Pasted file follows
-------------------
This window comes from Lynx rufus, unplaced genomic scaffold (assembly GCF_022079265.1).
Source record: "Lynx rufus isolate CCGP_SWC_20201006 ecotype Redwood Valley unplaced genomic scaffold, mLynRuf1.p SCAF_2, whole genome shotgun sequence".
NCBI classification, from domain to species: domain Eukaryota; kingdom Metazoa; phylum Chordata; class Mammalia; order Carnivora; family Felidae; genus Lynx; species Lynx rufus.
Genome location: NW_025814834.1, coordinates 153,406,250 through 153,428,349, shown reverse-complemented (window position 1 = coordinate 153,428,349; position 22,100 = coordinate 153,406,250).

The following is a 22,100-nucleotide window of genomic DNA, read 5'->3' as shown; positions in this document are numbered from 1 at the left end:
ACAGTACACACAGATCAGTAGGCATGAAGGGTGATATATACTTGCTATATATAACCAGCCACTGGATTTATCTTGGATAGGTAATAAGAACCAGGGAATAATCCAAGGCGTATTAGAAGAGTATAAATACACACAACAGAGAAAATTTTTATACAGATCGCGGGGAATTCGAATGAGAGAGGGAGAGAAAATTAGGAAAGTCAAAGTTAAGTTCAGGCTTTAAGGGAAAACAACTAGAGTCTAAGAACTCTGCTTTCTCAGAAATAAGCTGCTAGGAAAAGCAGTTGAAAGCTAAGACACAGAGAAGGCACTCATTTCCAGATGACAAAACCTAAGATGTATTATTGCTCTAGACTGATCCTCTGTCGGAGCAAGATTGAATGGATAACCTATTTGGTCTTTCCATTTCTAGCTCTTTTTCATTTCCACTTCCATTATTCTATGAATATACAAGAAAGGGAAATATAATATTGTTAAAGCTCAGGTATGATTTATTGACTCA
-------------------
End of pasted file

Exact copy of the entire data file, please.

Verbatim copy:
This window comes from Lynx rufus, unplaced genomic scaffold (assembly GCF_022079265.1).
Source record: "Lynx rufus isolate CCGP_SWC_20201006 ecotype Redwood Valley unplaced genomic scaffold, mLynRuf1.p SCAF_2, whole genome shotgun sequence".
NCBI classification, from domain to species: domain Eukaryota; kingdom Metazoa; phylum Chordata; class Mammalia; order Carnivora; family Felidae; genus Lynx; species Lynx rufus.
Genome location: NW_025814834.1, coordinates 153,406,250 through 153,428,349, shown reverse-complemented (window position 1 = coordinate 153,428,349; position 22,100 = coordinate 153,406,250).

The following is a 22,100-nucleotide window of genomic DNA, read 5'->3' as shown; positions in this document are numbered from 1 at the left end:
ACAGTACACACAGATCAGTAGGCATGAAGGGTGATATATACTTGCTATATATAACCAGCCACTGGATTTATCTTGGATAGGTAATAAGAACCAGGGAATAATCCAAGGCGTATTAGAAGAGTATAAATACACACAACAGAGAAAATTTTTATACAGATCGCGGGGAATTCGAATGAGAGAGGGAGAGAAAATTAGGAAAGTCAAAGTTAAGTTCAGGCTTTAAGGGAAAACAACTAGAGTCTAAGAACTCTGCTTTCTCAGAAATAAGCTGCTAGGAAAAGCAGTTGAAAGCTAAGACACAGAGAAGGCACTCATTTCCAGATGACAAAACCTAAGATGTATTATTGCTCTAGACTGATCCTCTGTCGGAGCAAGATTGAATGGATAACCTATTTGGTCTTTCCATTTCTAGCTCTTTTTCATTTCCACTTCCATTATTCTATGAATATACAAGAAAGGGAAATATAATATTGTTAAAGCTCAGGTATGATTTATTGACTCA